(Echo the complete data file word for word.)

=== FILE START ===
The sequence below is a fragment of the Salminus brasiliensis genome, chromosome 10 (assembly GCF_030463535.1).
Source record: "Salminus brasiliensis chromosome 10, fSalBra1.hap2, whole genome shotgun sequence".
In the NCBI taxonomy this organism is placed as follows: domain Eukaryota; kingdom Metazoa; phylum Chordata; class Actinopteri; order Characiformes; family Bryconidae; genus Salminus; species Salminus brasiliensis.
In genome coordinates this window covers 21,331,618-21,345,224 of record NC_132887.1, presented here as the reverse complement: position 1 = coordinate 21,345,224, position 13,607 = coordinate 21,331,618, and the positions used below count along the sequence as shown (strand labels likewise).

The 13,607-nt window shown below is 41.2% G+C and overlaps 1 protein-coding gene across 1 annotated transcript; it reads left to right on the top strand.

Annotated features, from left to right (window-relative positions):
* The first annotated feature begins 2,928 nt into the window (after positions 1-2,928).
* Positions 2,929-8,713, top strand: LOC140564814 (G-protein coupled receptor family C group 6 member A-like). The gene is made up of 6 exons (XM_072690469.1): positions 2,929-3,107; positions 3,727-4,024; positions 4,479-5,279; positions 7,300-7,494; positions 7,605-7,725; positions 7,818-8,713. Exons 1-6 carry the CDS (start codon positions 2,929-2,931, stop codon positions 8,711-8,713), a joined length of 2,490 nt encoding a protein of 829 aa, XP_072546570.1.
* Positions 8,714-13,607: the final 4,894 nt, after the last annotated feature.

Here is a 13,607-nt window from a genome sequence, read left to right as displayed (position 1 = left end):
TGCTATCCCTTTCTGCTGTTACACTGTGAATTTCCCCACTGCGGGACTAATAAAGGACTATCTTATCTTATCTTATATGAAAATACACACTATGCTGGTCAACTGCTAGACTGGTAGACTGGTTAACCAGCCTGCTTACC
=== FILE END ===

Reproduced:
The sequence below is a fragment of the Salminus brasiliensis genome, chromosome 10 (assembly GCF_030463535.1).
Source record: "Salminus brasiliensis chromosome 10, fSalBra1.hap2, whole genome shotgun sequence".
In the NCBI taxonomy this organism is placed as follows: domain Eukaryota; kingdom Metazoa; phylum Chordata; class Actinopteri; order Characiformes; family Bryconidae; genus Salminus; species Salminus brasiliensis.
In genome coordinates this window covers 21,331,618-21,345,224 of record NC_132887.1, presented here as the reverse complement: position 1 = coordinate 21,345,224, position 13,607 = coordinate 21,331,618, and the positions used below count along the sequence as shown (strand labels likewise).

The 13,607-nt window shown below is 41.2% G+C and overlaps 1 protein-coding gene across 1 annotated transcript; it reads left to right on the top strand.

Annotated features, from left to right (window-relative positions):
* The first annotated feature begins 2,928 nt into the window (after positions 1-2,928).
* Positions 2,929-8,713, top strand: LOC140564814 (G-protein coupled receptor family C group 6 member A-like). The gene is made up of 6 exons (XM_072690469.1): positions 2,929-3,107; positions 3,727-4,024; positions 4,479-5,279; positions 7,300-7,494; positions 7,605-7,725; positions 7,818-8,713. Exons 1-6 carry the CDS (start codon positions 2,929-2,931, stop codon positions 8,711-8,713), a joined length of 2,490 nt encoding a protein of 829 aa, XP_072546570.1.
* Positions 8,714-13,607: the final 4,894 nt, after the last annotated feature.

Here is a 13,607-nt window from a genome sequence, read left to right as displayed (position 1 = left end):
TGCTATCCCTTTCTGCTGTTACACTGTGAATTTCCCCACTGCGGGACTAATAAAGGACTATCTTATCTTATCTTATATGAAAATACACACTATGCTGGTCAACTGCTAGACTGGTAGACTGGTTAACCAGCCTGCTTACC